This is just one installment of 37 Things a Man's Gotta Do This Summer, our annual compendium of everything worth seeing, doing, eating, drinking and generally making time for in your neck of the woods between now and September.
Four months after retiring from the NBA (the first time), as rumors of an out-of-control gambling habit swirled around the Windy City, Michael Jordan inked a deal with the Chicago White Sox and played the 1994 season for their Double-A affiliate, the Birmingham Barons.
Although Jordan only hit .202 with three home runs in 127 games (he did have 30 stolen bases and 50 RBI), his time in the minors served a far more important purpose than helping the Barons win games: it saved his basketball career.
Playing minor league ball gave Jordan a way to take a short break from the rigors of being, well, His Airness, and let him honor his late father, who’d always wanted his son to play baseball. After the season, a reinvigorated Jordan returned to the NBA and went on to win three more titles.
Point being: if injecting some minor league ball into his life could help the greatest basketball player in history get better at what he did best, think what it could do for you.
Not convinced? Here are five more reasons to hit up your local minor-league park this summer.
The food could give your State Fair a run for its money
From the Hawaiian Pulled Pork Tacos in Houston to Philly's The Schmitter (steak, salami, cheese, fried onions and a secret sauce) to Baltimore's Crab Chipper (nachos with kettle chips and lump crab), MLB ballparks have some outstanding food options. However, all of those options, as caloric as they might be, pale in comparison to the artery-clogging fare that’s dished up in the minors. We’d chronicle all the grease-filled options out there, but as the saying goes, a picture is worth 2,000 calories:
The marketing departments are staffed by geniuses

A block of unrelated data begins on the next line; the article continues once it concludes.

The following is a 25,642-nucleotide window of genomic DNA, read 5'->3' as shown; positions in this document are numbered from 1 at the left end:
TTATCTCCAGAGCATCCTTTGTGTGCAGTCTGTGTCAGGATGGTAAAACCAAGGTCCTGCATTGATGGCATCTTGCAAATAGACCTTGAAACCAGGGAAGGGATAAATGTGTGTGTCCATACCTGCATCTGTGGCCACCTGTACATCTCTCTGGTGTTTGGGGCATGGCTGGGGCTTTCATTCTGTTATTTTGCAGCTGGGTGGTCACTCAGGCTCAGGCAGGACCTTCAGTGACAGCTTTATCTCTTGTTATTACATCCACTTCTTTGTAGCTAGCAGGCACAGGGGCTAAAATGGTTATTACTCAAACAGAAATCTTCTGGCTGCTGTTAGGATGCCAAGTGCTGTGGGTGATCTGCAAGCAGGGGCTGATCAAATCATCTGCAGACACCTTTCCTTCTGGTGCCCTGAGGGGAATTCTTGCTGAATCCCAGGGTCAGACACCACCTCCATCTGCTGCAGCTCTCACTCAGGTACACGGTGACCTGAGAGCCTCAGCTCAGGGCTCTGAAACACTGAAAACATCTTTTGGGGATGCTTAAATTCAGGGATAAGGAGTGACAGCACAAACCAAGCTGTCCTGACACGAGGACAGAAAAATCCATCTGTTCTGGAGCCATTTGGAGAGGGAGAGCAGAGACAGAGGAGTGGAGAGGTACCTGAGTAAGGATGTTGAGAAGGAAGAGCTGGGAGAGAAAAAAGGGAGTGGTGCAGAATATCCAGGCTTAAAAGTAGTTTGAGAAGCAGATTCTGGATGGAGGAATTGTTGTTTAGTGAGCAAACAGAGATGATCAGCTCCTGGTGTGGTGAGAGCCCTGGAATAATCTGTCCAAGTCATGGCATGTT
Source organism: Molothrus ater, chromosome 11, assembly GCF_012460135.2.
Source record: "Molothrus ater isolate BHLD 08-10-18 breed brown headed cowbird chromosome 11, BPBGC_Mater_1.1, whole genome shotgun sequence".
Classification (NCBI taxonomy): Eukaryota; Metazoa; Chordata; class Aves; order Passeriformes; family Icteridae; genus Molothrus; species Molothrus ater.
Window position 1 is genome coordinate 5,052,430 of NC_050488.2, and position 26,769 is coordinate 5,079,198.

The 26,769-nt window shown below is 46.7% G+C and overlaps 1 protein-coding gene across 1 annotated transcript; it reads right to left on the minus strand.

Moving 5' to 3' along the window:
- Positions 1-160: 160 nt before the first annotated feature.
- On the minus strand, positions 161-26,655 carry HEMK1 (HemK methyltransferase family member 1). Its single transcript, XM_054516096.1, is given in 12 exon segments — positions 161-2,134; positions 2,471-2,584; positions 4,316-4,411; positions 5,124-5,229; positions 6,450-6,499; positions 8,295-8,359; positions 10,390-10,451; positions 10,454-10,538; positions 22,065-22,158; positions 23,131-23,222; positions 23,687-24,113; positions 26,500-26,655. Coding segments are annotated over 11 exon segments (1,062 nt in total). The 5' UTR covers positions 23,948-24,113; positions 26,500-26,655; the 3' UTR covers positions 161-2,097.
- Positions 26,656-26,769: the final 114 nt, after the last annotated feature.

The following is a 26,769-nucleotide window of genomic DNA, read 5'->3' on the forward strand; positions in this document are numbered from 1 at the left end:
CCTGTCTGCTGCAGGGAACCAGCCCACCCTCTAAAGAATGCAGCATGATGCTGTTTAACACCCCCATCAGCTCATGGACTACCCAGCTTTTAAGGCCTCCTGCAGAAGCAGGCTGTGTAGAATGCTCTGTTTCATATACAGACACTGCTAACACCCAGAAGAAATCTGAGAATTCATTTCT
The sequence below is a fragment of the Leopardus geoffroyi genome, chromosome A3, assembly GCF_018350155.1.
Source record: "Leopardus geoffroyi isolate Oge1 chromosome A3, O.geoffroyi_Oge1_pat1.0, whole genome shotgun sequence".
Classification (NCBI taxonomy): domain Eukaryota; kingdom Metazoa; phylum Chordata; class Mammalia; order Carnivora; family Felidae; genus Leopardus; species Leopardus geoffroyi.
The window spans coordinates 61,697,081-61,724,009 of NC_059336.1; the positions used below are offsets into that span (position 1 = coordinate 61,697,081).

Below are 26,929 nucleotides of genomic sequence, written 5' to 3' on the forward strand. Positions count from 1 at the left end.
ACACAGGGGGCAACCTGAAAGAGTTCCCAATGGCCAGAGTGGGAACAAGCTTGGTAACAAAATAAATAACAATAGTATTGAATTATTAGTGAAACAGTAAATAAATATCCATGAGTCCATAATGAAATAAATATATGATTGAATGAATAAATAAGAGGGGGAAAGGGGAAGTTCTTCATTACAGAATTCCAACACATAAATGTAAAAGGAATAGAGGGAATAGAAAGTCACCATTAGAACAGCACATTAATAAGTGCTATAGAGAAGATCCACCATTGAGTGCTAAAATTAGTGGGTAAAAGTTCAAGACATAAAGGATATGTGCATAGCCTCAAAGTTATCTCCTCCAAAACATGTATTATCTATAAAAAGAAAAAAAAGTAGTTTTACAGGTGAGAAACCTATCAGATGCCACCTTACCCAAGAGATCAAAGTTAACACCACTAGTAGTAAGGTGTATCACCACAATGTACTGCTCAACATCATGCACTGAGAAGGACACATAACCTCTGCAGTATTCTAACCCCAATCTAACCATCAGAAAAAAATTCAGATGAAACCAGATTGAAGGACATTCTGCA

Like their big-league cousins, minor league teams are no strangers to handing out bobbleheads, T-shirts and other collectibles that have a date with a yard sale in their future. But in order to gets butts in seats, sometimes MiLB squads have to go the extra base with their promotions. Some examples include the Frisco RoughRiders (and plenty of other teams) offering up $1 beers for Thirsty Thursdays, the Portland Sea Dogs donning throwback jerseys and entering the diamond via a makeshift cornfield as part of a Field of Dreams tribute, the New Britain Rock Cats hosting a speed-dating night during a game and the Fort Myers Miracles handing out plastic ears in honor of "Mike Tyson Ear Night."
MiLB Hats (5 images)
The hats kick ass
Whether you’re a diehard fan or you root against them with the passions of 1,000 Bostonians, you’ve got to admit the Yankees logo is A) classic and B) makes for one hell of a hat. Unfortunately, it’s also about as played out as you can get. And — earth to Red Sox, Dodgers, Mets and Tigers fans — the Yankees aren’t the only franchise that is afflicted by this particular issue. Looking for a cool hat that no one else on the block will be rocking? Head to the team shop at your local minor league park and peep their wares — they’ll be some good‘ns. And, if by some chance you don’t find what you want in person, look here.
You'll gain a deeper appreciation for Bull Durham, Eastbound & Down and Brockmire
Personalities like Crash Davis, Kenny Powers and Jim Brockmire aren’t just conjured up out of thin air, they come from somewhere — and that somewhere is the world of minor league baseball. It’s a world of has-beens and never-will-bes, but also of guys who will go on to fulfill an ambition they’ve been dreaming about since childhood. That also means it's a breeding ground for hilarious characters — the red-faced manager, the obnoxious fan, the over-the-hill groupie — that must be seen to be appreciated. If someone hits a ball that soars out of the park while you’re there, just try not to hear Brockmire saying, “That ball can’t get buried in a Jewish cemetery, because it was tattooed!” as it leaves the yard. It’ll be harder than you think.
In case you didn’t know, failed NFL quarterback, sometimes ESPN pundit and Aaron Hernandez murder preventer Tim Tebow is a farmhand for the New York Mets now. And as it turns out — since he has to throw substantially less — the former Heisman Trophy winner might end up being better at pro baseball than he is at pro football. Through mid-May, Tebow had hit .250 in 28 games for the Single-A Columbia Fireflies, collecting two dingers, nine walks and 29 strikeouts along the way. Though not spectacular, Tebow’s progress has been steady, so much so that the Mets are rumored to be thinking about promoting him to Double-A ball by the middle of the summer. We doubt Tebow is ever going to sniff an NFL field again, so if you have any interest in seeing a guy who — love him or hate him — was a once-in-a-generation talent take the field, it’s gonna have to be in a minor league ballpark.
Unless he makes the majors, which — considering the forces Tebow has in his corner — certainly seems like an outside possibility.
Tim Tebow image courtesy of Christian Petersen/Staff